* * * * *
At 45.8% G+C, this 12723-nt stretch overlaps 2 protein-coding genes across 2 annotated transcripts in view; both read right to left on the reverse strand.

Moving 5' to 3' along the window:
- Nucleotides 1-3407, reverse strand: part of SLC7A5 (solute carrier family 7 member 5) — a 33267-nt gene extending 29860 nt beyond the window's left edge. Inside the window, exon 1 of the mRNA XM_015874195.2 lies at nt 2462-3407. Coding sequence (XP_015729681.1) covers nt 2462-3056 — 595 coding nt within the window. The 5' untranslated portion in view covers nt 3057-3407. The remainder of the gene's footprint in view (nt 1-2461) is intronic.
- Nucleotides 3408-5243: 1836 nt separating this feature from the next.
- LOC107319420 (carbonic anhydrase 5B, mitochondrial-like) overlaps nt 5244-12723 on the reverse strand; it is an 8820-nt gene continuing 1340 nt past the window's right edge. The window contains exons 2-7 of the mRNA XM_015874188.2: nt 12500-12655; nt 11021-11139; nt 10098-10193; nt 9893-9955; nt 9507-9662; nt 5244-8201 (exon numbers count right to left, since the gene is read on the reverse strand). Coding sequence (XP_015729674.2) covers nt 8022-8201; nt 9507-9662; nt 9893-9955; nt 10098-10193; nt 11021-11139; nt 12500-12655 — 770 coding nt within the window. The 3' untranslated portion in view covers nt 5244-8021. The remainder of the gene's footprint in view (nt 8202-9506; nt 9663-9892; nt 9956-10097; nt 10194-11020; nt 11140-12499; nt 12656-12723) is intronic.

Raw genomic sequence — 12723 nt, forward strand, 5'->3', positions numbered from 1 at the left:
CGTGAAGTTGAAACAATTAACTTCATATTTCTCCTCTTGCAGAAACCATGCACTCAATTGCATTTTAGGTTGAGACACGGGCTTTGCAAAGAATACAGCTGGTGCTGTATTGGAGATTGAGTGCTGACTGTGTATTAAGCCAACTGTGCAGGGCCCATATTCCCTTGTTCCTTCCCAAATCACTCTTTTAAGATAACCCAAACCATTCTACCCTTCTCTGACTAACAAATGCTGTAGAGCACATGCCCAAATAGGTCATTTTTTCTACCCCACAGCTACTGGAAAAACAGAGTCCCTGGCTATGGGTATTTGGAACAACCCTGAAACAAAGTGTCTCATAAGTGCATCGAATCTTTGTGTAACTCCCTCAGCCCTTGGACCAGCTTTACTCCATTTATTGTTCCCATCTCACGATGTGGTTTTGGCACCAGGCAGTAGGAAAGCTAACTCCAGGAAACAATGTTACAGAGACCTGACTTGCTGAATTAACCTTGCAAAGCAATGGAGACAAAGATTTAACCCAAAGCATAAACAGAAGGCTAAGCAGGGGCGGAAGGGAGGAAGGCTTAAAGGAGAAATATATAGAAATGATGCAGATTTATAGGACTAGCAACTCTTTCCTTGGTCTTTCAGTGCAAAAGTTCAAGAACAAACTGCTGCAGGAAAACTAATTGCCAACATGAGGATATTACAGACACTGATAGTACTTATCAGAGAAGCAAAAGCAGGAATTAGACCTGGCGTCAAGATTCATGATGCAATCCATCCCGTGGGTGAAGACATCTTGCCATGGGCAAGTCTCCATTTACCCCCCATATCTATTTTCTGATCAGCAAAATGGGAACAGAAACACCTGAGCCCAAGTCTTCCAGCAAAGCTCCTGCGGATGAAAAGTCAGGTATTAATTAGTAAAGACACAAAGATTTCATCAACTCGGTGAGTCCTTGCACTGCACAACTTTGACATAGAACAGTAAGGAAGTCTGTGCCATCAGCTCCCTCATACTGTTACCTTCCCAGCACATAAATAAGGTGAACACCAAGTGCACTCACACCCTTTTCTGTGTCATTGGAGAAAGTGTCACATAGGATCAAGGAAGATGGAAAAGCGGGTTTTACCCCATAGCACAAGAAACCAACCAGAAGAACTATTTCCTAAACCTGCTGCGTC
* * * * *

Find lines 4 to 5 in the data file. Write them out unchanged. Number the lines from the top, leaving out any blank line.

- Nucleotides 3408-5243: 1836 nt separating this feature from the next.
- LOC107319420 (carbonic anhydrase 5B, mitochondrial-like) overlaps nt 5244-12723 on the reverse strand; it is an 8820-nt gene continuing 1340 nt past the window's right edge. The window contains exons 2-7 of the mRNA XM_015874188.2: nt 12500-12655; nt 11021-11139; nt 10098-10193; nt 9893-9955; nt 9507-9662; nt 5244-8201 (exon numbers count right to left, since the gene is read on the reverse strand). Coding sequence (XP_015729674.2) covers nt 8022-8201; nt 9507-9662; nt 9893-9955; nt 10098-10193; nt 11021-11139; nt 12500-12655 — 770 coding nt within the window. The 3' untranslated portion in view covers nt 5244-8021. The remainder of the gene's footprint in view (nt 8202-9506; nt 9663-9892; nt 9956-10097; nt 10194-11020; nt 11140-12499; nt 12656-12723) is intronic.